Did I ever tell you that I like infectious diseases? No matter how horrible they are sometimes. The beauty of an infection is that one day it’s the deadliest in the world, like a bacterial pneumonia, the next moment you have penicillin, and everything is different again. Horrible diseases get chronic almost overnight.
The scary thing is: you don’t know from the start what the disease is and if it will ever be treatable. The most notorious diseases in this case is the ultimate queen of infections: HIV, AIDS, SIDA, Kimi. The story is like a movie. Better said: the story is used in many movies. And there’s a reason. It has a spectacular start, a thriller like chase and a (sort of) happy ending. Let’s look at the start and how the world seroconverted.

1981
Reagan has just started his powerplay with the cold Russians, in Tanzania president Nyerere is working his fourth term and the Netherlands are recovering from the inauguration of Queen Beatrix. Three places in the world, miles apart that don’t have anything in common. Or so it seems. This year, all three of them and many more, will be confronted with a disease that nobody knows. Oh, and 13 year old Lisa Lopez has no idea yet that she will be conquering the world a couple of years later with TLC and their hit song “Waterfalls”. Why is that related? Just continue reading.

California, US of A
Out of the blue, hundreds of young men start dying. Young, gay men. It’s a disease nobody had seen before and gets referred to as Gay cancer. The first reports suggest that the disease is spread through inhalation of a substance (like the inhalation of poppers), and really, definitely not an infectious disease. It leads to an immunodeficiency in men with a “particular lifestyle”. Vegans have a particular lifestyle, as do priests and the Eskimo, but in this case they were referring to male patients that, in the year prior to the symptoms, had sex with many different men. Beware, this was before Grindr and the Gay pride. A new term is made to describe the illness: GRID – Gay Related Immuno Deficiency.

Moshi, Tanzania
On a completely different continent, Dr William Howlett also gets introduced to this new disease. However, the case definition is definitely different than the USA one. Here, they look out for flying testosterony hunks, the primary affected group seems to be travelling men and stewards, who can easily transfer the disease from one country to the next. And whatever you may think about business men and stewards, in the definition of Tanzania’s dictionary the word “gay” is absent.

Haarlem, the Netherlands
Closer to my home, my currently retired supervisor (then a flaming thirty-year old) Reinier ten Kate saw a great denial. Most specialists that get in contact with the disease, don’t recognize the disease and can’t evaluate the risks properly. They see regular infections, but then all at the same time. So, they are categorized as many diseases, instead of being this special one. Specialists that never had to deal with acute situations all of a sudden found themselves in the Emergency Room and doctors whose medical fields seemed miles apart suddenly had to sit together and discuss. Could it be? The Gay thingy from the USA? In the small country of the Netherlands, surely we wouldn’t get this disease, right?! But unfortunately, denial is not always the answer.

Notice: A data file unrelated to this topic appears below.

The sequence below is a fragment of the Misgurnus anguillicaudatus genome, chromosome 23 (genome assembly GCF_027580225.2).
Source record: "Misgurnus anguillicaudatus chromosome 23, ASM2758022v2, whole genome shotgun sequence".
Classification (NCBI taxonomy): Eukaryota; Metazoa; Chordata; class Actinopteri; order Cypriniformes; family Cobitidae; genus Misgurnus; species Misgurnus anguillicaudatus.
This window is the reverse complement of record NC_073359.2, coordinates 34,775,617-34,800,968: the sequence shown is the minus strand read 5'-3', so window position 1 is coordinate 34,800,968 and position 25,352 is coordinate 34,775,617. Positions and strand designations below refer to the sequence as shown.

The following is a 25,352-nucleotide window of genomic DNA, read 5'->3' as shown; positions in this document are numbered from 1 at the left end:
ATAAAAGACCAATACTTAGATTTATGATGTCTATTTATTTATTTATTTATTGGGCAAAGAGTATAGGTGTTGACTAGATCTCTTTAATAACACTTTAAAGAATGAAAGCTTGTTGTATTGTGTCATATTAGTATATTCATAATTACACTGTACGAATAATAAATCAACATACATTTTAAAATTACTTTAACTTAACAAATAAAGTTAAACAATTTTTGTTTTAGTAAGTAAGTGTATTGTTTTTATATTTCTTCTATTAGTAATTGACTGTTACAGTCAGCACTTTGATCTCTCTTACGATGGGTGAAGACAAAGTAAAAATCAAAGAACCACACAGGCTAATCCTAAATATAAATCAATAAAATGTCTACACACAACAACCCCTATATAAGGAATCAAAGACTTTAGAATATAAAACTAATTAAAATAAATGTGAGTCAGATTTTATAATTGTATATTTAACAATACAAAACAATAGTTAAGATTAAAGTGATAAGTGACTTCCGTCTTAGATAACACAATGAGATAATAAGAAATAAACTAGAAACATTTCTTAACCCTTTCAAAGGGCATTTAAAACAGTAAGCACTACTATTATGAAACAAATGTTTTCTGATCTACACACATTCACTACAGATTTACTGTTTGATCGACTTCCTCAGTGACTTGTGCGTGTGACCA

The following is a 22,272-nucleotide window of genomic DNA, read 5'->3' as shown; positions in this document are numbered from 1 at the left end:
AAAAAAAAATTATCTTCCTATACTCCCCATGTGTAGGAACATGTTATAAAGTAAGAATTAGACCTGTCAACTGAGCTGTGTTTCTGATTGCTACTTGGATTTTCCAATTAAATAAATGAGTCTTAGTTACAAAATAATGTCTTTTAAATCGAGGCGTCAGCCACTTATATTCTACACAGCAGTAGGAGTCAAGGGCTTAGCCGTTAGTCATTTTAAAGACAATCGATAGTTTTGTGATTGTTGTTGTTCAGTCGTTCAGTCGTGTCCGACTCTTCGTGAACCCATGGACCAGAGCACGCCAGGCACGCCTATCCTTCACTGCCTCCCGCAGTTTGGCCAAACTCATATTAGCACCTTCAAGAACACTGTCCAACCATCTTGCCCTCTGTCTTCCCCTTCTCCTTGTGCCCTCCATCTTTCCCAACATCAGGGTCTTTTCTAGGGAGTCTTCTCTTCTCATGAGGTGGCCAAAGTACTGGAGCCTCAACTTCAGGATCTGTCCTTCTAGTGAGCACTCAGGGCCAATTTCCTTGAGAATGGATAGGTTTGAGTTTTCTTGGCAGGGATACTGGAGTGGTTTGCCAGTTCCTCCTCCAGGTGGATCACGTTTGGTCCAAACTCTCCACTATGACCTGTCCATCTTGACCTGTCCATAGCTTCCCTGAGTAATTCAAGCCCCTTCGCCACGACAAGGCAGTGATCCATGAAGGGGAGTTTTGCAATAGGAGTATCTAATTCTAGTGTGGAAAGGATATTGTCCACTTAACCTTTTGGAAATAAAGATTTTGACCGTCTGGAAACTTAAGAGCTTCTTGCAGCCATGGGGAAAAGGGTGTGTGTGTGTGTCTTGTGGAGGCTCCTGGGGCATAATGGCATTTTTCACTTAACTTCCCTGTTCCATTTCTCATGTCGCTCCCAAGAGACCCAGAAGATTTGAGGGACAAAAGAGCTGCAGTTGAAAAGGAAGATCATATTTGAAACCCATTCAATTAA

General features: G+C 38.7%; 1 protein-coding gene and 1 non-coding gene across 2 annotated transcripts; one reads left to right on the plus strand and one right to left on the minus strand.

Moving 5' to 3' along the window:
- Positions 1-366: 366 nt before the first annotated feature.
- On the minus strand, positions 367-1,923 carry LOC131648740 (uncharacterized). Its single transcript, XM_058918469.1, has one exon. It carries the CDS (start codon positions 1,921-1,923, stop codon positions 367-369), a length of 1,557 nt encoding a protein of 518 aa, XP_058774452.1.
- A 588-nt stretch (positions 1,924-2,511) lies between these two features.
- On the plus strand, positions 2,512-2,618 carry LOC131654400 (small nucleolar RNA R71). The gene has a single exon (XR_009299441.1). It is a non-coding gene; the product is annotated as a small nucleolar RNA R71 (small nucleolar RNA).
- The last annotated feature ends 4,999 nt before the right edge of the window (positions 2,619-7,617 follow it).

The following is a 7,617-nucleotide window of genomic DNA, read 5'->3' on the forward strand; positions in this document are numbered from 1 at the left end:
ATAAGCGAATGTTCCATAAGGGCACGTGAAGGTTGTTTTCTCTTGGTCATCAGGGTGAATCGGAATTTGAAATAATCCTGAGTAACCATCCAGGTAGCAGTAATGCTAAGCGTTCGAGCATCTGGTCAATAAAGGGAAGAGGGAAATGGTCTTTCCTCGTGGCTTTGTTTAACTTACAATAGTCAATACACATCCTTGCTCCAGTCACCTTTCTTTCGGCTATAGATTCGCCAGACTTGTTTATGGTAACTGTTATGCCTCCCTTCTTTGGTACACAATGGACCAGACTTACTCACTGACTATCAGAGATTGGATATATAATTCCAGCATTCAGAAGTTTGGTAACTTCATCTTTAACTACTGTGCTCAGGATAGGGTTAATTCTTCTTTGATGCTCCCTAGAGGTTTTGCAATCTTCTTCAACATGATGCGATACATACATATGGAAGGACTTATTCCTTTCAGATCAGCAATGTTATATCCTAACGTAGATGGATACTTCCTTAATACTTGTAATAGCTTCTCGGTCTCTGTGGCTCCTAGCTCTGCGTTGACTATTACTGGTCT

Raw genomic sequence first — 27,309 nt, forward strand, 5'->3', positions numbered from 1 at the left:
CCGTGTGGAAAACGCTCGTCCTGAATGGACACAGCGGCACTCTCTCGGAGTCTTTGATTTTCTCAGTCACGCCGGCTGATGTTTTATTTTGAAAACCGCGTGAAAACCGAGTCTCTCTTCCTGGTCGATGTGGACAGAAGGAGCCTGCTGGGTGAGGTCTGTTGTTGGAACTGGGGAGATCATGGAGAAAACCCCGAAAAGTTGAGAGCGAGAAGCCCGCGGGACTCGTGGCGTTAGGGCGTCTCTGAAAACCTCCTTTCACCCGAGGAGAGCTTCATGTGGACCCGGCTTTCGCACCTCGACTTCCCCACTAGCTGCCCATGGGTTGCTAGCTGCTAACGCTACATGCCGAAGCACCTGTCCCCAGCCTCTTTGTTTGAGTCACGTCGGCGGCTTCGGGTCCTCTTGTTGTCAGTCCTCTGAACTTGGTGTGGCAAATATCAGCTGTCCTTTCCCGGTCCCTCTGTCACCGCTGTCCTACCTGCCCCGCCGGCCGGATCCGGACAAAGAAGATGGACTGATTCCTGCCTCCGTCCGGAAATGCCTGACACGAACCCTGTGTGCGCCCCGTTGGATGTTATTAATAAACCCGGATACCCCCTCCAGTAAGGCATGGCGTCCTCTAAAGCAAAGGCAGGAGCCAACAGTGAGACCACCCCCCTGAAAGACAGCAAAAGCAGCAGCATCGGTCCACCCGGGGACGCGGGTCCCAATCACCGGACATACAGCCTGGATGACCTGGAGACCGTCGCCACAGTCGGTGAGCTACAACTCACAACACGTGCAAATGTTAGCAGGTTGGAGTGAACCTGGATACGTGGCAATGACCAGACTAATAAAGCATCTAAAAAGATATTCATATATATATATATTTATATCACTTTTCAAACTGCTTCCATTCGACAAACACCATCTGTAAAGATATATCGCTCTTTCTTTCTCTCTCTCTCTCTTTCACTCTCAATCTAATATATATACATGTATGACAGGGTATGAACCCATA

Moshi, Tanzania
In the meantime, Dr Howlett identified 200 female prostitutes as potentially infected. The idea that a disease could have preference for a sexual orientation is classified as ridiculous. Still today the biggest infected group in this country is women.

California, United States of America
Back to our American friends. It appears to be difficult to get political attention and money to conduct decent research. Since the disease is primarily seen in Homosexuals in this country, the Christians call it the Wrath of the Jedi Khan, wait, no sorry, a wrath of God (I always confuse the two).
However, other patient groups start to get infected. Hemophilia patients, that receive blood transfusions very often, get infected. This proves that the disease is blood transmittable and is not per se related to having sex with men. Regardless, the rule is started that gay men are excluded from being a blood donor. A personal frustration of mine seeing that I have female friends that are at more risk of becoming HIV infected than my best friend that spend years spooning his long-term partner.

1983, World
Apparent is that the term GRID didn’t quite cover the problem and a new abbreviation is introduced to the world: CD (Compact Disc). Oh, and; AIDS: Acquired Immuno Deficiency Syndrome, caused by the Human Immunodeficiency Virus (HIV).

1994, TLC
The newly formed girl group TLC try to help the world with their “Waterfalls” by singing about dangerous lives and the consequences of this, including HIV. In an attempt to cast of the stigma around the disease, they sing about a girl infecting a boy.

Read for yourself:
Little precious has a natural obsession for temptation
But he just can’t see
She give him loving that his body can’t handle
But all he can say is, “Baby, it’s good to me”
One day he goes and takes a glimpse in the mirror
But he doesn’t recognize his own face
His health is fading and he doesn’t know why
Three letters took him to his final resting place 

Other songs about HIV/AIDS:
Madonna – In this life
Elton John – The last song
Bruce Springsteen – Streets of Philidelphia
U2 – One
Acda en de Munnink – Niemand sterft aan liefde
Janet Jackson – Together again
And many more.

That’s the history, this is how we as a species got in contact with this new virus that changed many lives forever. But stay tuned, the story continues next blog!

IMAGE: APAP PHOTO/RICK MAIMAN